The Protestant And The Priest
Gary Priest, a semi-retired Anglican priest currently living in Adelaide, was an illiterate schoolboy living in Gunnedah when a Mr John Chapman became his Manual Arts teacher in 1954.
One of Chappo’s favourite dining-out or after dinner stories tells of Gary’s famous victory in the impromptu public speaking competition that secured the Littleton Cup for Gunnedah High in the fierce competition of the schools of North West NSW in 1955
This story is the sequel to that article.
I met with Gary just before Christmas at a cafe in suburban Adelaide when I was in the city for some meetings. He was shorter and less clerically dressed than I imagined he would be. I asked him about his childhood and the reasons for his illiteracy:
My father was a POW in Changi prison and returned to Australia with high levels of unidentified and unresolved trauma. He suffered terrible nightmares and was often violent. My mother owned a hairdressing salon in Gunnedah and my father had a small booth in the back of the salon where he repaired watches. Our family lived in a flat behind the shop.
I had quite severe dyslexia and in the forties and fifties little was known about this problem so it was just never diagnosed. I recall on one occasion being locked in my bedroom until I could write out and spell correctly the days of the week. But the task was well beyond me.
Gary recalls the depth of the sectarian divide that existed in Gunnedah in those post-WW2 years. With some relish, he recites the ditties being sung on the school bus carrying students to both the public and convent schools. The convent students would sing:
Convent convent ring the bell
While the public march to hell.
The public school students riposte is not repeatable.
Despite his illiteracy, and perhaps because of it, Gary quickly became a fast, funny and inveterate storyteller. He loved the opportunity that the impromptu public speaking gave him to stand and deliver off the cuff.
He had already won the admiration of Mr Chapman when the great day of the Littleton Cup came around. His stunning victory just cemented their unlikely friendship. Gary goes on to say:
During those junior years at high school, my parents despaired for my education and the year that Mr Chapman went back to Sydney (1956) I was sent to Knox Grammar as a boarder and would stay with an aunt at Mosman on the weekends. I only lasted a year at Knox. Nobody there knew how to help me in those days. I learnt a lot about community in that year, but couldn’t progress academically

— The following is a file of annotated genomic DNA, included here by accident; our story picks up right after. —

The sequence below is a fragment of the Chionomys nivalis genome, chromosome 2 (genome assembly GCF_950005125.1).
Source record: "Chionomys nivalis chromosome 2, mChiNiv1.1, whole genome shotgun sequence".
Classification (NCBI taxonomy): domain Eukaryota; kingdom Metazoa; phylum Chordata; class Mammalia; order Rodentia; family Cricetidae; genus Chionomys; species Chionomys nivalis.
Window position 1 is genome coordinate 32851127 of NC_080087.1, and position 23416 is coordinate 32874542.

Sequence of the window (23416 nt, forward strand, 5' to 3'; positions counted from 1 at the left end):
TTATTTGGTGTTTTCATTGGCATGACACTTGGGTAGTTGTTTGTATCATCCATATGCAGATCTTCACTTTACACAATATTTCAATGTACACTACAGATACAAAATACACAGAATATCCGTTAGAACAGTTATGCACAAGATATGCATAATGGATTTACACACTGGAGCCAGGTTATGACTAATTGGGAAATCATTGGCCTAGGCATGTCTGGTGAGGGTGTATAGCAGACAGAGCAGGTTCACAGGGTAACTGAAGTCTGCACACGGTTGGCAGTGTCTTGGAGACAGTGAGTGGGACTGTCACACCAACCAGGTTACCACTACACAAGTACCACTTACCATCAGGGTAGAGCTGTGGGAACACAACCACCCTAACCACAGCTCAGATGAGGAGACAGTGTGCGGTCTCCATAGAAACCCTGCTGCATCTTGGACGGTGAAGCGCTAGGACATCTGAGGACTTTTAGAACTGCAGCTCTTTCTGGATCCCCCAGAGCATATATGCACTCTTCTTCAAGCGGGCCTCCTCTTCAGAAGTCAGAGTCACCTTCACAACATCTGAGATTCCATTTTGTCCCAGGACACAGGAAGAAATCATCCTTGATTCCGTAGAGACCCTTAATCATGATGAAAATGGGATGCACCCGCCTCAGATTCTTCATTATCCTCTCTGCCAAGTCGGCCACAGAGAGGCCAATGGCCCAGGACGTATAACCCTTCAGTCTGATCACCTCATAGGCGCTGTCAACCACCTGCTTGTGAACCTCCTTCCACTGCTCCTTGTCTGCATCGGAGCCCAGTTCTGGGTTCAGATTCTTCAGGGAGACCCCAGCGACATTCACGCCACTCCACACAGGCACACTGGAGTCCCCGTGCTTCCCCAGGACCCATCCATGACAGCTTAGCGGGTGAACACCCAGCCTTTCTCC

During the next few years in Sydney I was drawn, because of my illiteracy, to Anglo-Catholicism where I could make sense of the symbolism, icons and ritualistic nature of the mass. I was a regular attender at St James Kings Street and Christ Church St Laurence. I kept my illiteracy well hidden.
I applied to the Bishop of Riverina, because I heard he would ordain anything that moved, and he sent me to St John’s Morpeth with a view to ordaining me in his diocese. Again, I only lasted a term at Morpeth as it was next to impossible for me to complete assignments.
Gary vowed to remedy the situation, so returned to Sydney and spent two years studying matriculation English at TAFE and a further year studying Prayer Book by correspondence. He was given a part-time job as verger at Christ Church St Laurence and lived in the small flat on site. During this year he also joined the Moore College Society so that he could, “convert the members from the evils of Protestantism to the light of Anglo-Catholicism.” He remembers having some lively debates during this time with the likes of Neil Flower, among others.
Gary returned to Morpeth in 1969 two weeks after his marriage to Robyn. He spent two years studying for his Licentiate in Theology and was ordained in the Diocese of Riverina, ministering in Leeton, Balranald and Broken Hill before becoming the Dean of the Bunbury Cathedral for 12 years and then Rector of the parishes of Kingscliff and Byron Bay. He retired in 2010 and he and Robyn settled in Adelaide where he serves as a locum whenever and wherever asked, successfully helping to regrow a number of parishes.
Throughout the 1960’s, and even later, he loved to cross paths with Chappo who started him on his, “faith journey” way back in the mid-fifties at St Andrew’s Gunnedah and Gunnedah High.
A couple of years ago I asked Paul Harrington, the Rector of Holy Trinity Adelaide, if he had come across Gary and Paul’s face lit up as he said:
Whenever I am at clergy functions I always make the point of having a chat with him. He is always talking about the Lord Jesus and those who have come to Christ and others he is praying for and working on. He is such an encouragement.
As for Gary’s latest project, he is in a parish that isn’t currently viable, preaching the word with great enthusiasm (yes, the sacraments are big on his agenda too) and seeking to re-engage the parish in its mission to reach the lost. He hastens to add:
I’ve been reading up on the English Reformation realising there was, and still is a great need for reformation. In the early days I was a real pain with my Anglo-Catholic obsession but now I understand that when Jesus is honoured as Lord, he is working through his Word and Spirit in many who are unlike me - even Presbyterians!
Gary chuckles at the prospect that the priest has come to have such a respect for protestants and non-conformists!